Credits: Animation – Don Williams, Layout – Dan Noonan, Backgrounds – Neenah Maxwell, Written by Warren Foster, Story Director – Paul Sommer, Titles – Art Goble, Production Supervision – Howard Hanson.
Voice Cast: Yogi Bear, Etymologist, Man, Short Ranger, Bees – Daws Butler; Boo Boo, Ranger Smith, Woman, Charlie, Bees – Don Messick.
Music: Hoyt Curtin.
First Aired: week of April 10, 1961?
Plot: Boo Boo, in a bee costume, tries to escape capture.
Warren Foster gets in some pretty good lines in this cartoon and they’re read, naturally, with the usual expert flair you expect out of Daws Butler and Don Messick.
After Ranger Smith tells a corny joke about dogs and fleas:
Etymologist (dryly, after a sarcastic chuckle): Very funny. I laugh at that joke every time I hear it.Then after Smith’s next bad joke:
Etymologist (to the camera): It must be the lonely existence that makes them crack up.Boo Boo, stuck in a giant bee costume, inexplicably makes a buzzing sound as he runs past a pair of husband and wife tourists, with Smith chasing him.
Smith (to the tourists): Don’t be alarmed, folks. It’s only a deadly Magnimus Rex.
Tourists (shocked): A Magnimus Rex!!
I like the fact that they just happen to know what a Magnimus Rex is, being a rare bee and all. In case you’re wondering, Magnimus is “great” and Rex “king” in Latin. I wonder if Foster thought using Regina (“queen”) would confuse the audience into wondering what Saskatchewan had to do with a bee.
The cartoon then cuts to a stream of vehicles rushing out of Jellystone to avoid the killer bee. Nice frosting on the trees.
And then there’s the scene where the bees form the shape of an arrow, get in the bear tuchus and then start laughing en masse.
Neenah Maxwell painted the backgrounds. Here’s one that’s used a number of times in the cartoon. You can see the same trees at both ends. It takes Yogi 16 frames (one foot of film) to run reach the same blue tree again.
Here’s another background. The bees go into the hole. The hole isn’t on an overlay, though. Don Williams animates a cycle of bees, eight drawings on ones.
Williams drew characters with odd eye shapes in other H-B cartoons; in some cases one eye was half-shut. That doesn’t happen in this cartoon, but note the eye shape on Boo Boo below. And Ranger Smith has an extremely short tie for some reason.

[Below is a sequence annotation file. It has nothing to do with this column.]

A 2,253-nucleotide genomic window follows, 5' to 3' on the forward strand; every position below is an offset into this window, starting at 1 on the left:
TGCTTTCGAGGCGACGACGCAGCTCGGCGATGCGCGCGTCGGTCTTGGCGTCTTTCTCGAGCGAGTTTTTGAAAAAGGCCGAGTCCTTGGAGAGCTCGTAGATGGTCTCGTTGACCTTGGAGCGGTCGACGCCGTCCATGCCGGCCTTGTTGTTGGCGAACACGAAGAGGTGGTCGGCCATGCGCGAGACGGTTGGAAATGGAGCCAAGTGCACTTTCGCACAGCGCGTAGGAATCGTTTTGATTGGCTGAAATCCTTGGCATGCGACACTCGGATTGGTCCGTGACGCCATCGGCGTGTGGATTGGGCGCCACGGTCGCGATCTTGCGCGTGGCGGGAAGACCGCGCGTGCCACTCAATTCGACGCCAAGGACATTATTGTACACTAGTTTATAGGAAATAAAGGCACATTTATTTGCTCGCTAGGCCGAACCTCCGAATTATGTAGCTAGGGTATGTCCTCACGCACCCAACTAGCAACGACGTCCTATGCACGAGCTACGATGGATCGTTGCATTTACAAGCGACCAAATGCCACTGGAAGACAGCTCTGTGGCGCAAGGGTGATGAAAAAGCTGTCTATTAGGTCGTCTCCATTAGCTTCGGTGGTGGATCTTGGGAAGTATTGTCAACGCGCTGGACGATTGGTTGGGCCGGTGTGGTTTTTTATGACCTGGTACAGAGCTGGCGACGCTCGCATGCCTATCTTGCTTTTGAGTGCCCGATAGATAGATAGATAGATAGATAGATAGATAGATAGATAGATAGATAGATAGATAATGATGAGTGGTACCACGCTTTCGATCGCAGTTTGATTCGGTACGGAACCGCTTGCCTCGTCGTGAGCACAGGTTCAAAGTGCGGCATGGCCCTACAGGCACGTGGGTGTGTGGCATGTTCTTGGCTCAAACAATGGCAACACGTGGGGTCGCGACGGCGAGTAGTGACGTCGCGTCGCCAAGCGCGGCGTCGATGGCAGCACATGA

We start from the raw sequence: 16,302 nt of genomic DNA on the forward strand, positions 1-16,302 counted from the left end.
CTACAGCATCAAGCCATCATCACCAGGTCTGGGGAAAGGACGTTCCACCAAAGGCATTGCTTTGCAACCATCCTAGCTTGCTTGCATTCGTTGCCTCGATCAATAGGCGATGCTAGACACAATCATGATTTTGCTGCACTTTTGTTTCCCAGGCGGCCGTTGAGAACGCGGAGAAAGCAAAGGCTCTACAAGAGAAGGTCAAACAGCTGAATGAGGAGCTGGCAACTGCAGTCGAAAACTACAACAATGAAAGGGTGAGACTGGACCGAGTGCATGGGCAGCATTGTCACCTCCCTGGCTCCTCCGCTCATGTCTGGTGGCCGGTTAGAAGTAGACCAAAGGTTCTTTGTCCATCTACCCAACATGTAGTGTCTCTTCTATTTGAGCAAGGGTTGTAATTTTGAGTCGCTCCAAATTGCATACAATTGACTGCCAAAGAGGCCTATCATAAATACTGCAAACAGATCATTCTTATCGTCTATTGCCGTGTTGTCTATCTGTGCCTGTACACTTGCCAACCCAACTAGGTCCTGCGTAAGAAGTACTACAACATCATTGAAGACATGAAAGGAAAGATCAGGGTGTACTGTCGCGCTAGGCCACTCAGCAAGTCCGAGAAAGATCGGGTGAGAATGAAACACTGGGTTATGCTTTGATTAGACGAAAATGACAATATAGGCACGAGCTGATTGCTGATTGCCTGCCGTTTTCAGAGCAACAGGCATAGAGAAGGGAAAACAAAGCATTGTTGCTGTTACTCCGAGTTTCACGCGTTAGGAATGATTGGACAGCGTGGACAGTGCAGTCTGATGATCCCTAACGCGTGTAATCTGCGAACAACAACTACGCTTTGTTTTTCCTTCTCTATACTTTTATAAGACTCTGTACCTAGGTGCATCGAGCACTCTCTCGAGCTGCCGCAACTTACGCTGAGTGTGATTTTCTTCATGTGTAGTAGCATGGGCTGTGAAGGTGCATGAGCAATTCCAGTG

The cartoon in brief: for the umpteenth time, Ranger Smith tells Yogi to stay away from the picnic areas. Yogi rejects the idea of “natural bear food” until Boo Boo mentions honey. After being stung by bees, Yogi dresses Boo Boo in a queen bee costume to lure away the bees. Boo Boo gets stuck in the costume. Meanwhile a bug collector spots Boo Boo and being utterly clueless, thinks he’s found a real giant bee (the aforementioned Magnimus Rex)—one that can kill you with just one sting. After some running around, Yogi gets the bee costume off Boo Boo and lies to Ranger Smith that he’s killed the giant bee but has been stung in the process. Here’s Boo Boo’s look to the audience as Yogi lards on the BS to Mr. Ranger.
The duped and sympathetic ranger tells Yogi for the time he has left before going to that Big Jellystone in the Sky he can do whatever he wants. Fade into the last scene with Yogi chowing down on a sandwich (and celery?!). “Boo Boo, we’ll never eat that forest fare while I’m smarter than the av-er-age bear,” rhymes Yogi as the cartoon ends.
Someone screwed up something in this cartoon regarding colour. In the first scenes in Ranger Smith’s office, Smith’s 5 O’clock Shadow is darker than the rest of his head. I like it but, of course, painting two colours instead costs money and time (which also costs money), so he’s back to one tone in later scenes.
Hoyt Curtin’s music is put to good use here. The old pathetic trombone cue that got trotted out whenever Fred Flintstone told a (generally made-up) tale of woe appears when Yogi is making up the story about his impending death due to a bee sting. And the Flintstones trumpet and xylophone chase music is heard is heard when the Ranger is chasing the “bee” and the tourists are driving away from the park. And one of the Flintstones’ bridges (I don’t know the number; it’s not 1 or 9) accompanies the laughing bees.